The Secrets of Skateboarding

  • 145 Page in depth guide of tricks
  • Features how-to, troubleshooting, and other skate secrets
  • Written by underground skater Tony Waters
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How to Ollie

The Ollie

Troubleshooting the Ollie

How to Ollie Higher

The Ollie

Ah, the Ollie. If skateboarding tricks were represented as a tree, the Ollie would be the trunk of the tree. Terrible analogy, I know, but the Ollie is truly the foundation of almost all flatland skateboarding tricks and is usually the first trick a beginner learns.

Once you master the Ollie, you can begin exploring more advanced tricks such as the Kickflip or Heelflip, or you can take your Ollies to the next level and jump off/over/onto obstacles!

Requirements for the Ollie

Before learning the Ollie, you want to be comfortable riding around on your skateboard.

Ollie Foot Placement

Place your back foot, with the ball of the foot on the middle of the tail.

Place your front foot an inch or two behind the front bolts, in the center of the board. Generally, the farther back (toward the tail) your front foot is, the higher you will Ollie.

When beginning, it’s a good idea to have you front foot a little farther back to get a feeling of the dragging motion.


You want to stay over your board as you Ollie, keeping your weight in the center. Make sure you have all four wheels on the ground and you are not leaning towards one side.


  • As you get ready to Ollie, bend your knees. Experiment with how far down you bend.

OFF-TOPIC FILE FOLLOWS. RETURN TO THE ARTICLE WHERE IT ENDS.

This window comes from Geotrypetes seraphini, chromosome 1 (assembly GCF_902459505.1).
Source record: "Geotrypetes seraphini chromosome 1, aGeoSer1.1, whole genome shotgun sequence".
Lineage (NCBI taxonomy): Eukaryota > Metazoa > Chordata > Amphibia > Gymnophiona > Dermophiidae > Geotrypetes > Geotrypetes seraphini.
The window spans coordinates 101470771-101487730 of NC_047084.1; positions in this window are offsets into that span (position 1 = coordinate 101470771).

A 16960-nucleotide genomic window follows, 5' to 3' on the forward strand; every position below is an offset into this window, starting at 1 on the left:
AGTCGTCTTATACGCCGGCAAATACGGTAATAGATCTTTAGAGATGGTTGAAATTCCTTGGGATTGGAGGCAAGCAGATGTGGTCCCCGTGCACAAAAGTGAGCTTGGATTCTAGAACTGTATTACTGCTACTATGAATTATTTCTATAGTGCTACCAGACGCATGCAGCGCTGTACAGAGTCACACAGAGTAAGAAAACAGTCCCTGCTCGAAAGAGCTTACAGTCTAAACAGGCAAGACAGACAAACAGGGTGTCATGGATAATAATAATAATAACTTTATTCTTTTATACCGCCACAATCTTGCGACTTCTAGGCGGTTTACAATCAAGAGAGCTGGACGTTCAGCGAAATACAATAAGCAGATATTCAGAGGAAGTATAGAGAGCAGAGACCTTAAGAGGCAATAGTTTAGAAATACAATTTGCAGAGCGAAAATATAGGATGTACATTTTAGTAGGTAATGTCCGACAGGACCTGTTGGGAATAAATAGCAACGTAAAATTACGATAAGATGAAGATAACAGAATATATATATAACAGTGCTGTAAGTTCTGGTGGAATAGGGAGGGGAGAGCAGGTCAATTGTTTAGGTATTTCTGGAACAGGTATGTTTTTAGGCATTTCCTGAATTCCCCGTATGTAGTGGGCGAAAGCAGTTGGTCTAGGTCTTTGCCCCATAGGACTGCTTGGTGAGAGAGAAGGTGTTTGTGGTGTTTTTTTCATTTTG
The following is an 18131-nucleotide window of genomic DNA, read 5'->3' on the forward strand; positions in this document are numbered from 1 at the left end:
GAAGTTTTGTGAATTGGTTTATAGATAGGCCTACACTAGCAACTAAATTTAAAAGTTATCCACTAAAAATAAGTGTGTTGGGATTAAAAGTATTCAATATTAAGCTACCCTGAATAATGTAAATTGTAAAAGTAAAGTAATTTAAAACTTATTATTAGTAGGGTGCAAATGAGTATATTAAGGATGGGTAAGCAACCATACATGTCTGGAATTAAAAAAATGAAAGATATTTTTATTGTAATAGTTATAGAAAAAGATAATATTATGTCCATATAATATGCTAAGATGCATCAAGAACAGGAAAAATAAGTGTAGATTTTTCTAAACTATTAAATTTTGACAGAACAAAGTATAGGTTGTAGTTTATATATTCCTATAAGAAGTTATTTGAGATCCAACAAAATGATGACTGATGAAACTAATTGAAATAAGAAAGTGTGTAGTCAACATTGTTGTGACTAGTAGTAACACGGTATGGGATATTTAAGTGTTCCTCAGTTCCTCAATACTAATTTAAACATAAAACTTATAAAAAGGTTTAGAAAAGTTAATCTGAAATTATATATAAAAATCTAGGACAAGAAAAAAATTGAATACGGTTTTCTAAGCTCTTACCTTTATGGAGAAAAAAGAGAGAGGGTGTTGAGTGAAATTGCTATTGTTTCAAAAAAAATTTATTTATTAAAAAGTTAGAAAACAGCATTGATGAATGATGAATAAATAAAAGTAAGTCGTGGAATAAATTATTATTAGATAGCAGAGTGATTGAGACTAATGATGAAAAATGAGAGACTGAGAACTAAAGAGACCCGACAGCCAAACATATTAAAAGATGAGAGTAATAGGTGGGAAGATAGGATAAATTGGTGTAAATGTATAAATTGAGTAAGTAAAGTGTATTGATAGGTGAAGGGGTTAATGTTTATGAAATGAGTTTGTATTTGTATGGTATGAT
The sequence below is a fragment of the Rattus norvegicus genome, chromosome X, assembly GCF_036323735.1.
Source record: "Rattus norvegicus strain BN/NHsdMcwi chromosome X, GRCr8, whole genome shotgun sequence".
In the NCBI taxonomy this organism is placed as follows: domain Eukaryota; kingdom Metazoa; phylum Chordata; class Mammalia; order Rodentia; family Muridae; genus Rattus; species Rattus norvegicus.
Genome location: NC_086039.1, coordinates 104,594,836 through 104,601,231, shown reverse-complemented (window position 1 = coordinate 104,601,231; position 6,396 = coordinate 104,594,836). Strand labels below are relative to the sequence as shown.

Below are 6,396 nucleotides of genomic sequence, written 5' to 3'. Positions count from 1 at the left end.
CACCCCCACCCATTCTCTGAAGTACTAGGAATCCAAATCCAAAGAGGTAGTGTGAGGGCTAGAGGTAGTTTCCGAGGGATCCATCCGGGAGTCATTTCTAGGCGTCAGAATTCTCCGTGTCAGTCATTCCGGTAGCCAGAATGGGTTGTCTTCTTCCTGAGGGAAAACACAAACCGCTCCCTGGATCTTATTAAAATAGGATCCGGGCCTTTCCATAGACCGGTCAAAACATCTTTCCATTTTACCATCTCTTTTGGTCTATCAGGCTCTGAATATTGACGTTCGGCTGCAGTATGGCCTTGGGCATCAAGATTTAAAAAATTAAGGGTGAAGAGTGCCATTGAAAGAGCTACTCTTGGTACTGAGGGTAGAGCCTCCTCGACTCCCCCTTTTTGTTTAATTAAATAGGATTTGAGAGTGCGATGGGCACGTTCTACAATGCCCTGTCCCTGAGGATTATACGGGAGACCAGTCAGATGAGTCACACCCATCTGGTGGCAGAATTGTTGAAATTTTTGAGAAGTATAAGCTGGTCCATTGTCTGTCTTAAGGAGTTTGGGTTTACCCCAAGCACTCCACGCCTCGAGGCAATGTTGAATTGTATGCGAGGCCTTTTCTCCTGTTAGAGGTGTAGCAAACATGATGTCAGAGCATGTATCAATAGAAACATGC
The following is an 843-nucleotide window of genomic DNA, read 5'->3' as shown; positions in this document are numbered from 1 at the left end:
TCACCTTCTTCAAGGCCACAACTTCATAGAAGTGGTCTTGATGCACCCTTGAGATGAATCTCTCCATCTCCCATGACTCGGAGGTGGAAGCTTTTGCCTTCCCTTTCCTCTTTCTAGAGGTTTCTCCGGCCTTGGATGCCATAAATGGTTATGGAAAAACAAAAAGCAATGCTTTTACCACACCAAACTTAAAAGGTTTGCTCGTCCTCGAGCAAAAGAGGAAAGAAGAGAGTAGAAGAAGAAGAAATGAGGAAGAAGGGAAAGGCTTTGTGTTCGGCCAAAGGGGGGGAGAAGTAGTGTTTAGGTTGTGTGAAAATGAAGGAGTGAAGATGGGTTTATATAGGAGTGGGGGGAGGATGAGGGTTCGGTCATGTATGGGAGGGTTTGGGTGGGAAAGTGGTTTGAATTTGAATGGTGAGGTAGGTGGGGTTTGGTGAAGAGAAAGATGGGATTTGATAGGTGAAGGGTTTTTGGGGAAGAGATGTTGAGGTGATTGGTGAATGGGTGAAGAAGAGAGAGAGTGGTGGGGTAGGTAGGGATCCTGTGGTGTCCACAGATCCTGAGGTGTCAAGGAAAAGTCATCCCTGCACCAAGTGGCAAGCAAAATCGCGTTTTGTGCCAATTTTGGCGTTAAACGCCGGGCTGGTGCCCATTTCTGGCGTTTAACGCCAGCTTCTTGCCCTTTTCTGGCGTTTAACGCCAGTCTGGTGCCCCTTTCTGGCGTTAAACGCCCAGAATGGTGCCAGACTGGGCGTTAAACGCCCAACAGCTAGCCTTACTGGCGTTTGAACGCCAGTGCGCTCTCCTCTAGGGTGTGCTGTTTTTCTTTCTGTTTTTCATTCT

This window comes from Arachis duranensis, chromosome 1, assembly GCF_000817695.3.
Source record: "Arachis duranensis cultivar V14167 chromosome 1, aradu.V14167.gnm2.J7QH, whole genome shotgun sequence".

• The more you bend your knees, the higher your Ollie will be. However, it can be easy to lose your balance when bending down too much.
  • Slam down on the tail with your back foot. Give a quick, hard, clean slam. Slam straight down; do not “scoop” the tail as you pop
  • As you slam, you’ll also want to jump into the air off of your back foot and pull your foot up. This part of the Ollie requires some practice to get the timing down.


  • The dragging motion of the front foot is what actually gets the board up in the air. Timing the drag along with the pop and jump is by far the most difficult part of learning the Ollie. Take your time with this step
  • As you pop and jump, drag your front foot along the griptape up towards the bolts. This dragging motion pulls the skateboard higher off the ground.
  • You’ll want to lean forward as you drag. If you have you’re the majority of your weight on the tail, your board will pop up crooked and will not level out.
  • As you reach the end of your drag, you’ll want to “suck up” your knees, bringing them as high as you can.
  • Focus on hitting your chest with your knees. As long as you’re not leaning too forward to too backwards, the board will flatten out by itself.


If you maintained your balance throughout the whole trick, your feet should land on the bolts. Bend your knees to absorb the shock of the landing and ride away!

Learning the Ollie

Many skaters learn the Ollie by practicing stationary on the grass or carpet. This keeps the board in place, so you don’t have to worry as much about your balance and your body can focus more on the actual motions involved in this trick.

However, learning tricks stationary can cause bad habits to form. For this reason, I strongly recommend learning the Ollie both moving and stationary. Start on the carpet or grass.

When your Ollies begin to look somewhat decent, start practicing moving at a slow speed. As you get higher and more comfortable with Ollies, completely abandon practicing them stationary and do them at faster speeds.

After you are able to Ollie while rolling, take your Ollies to…

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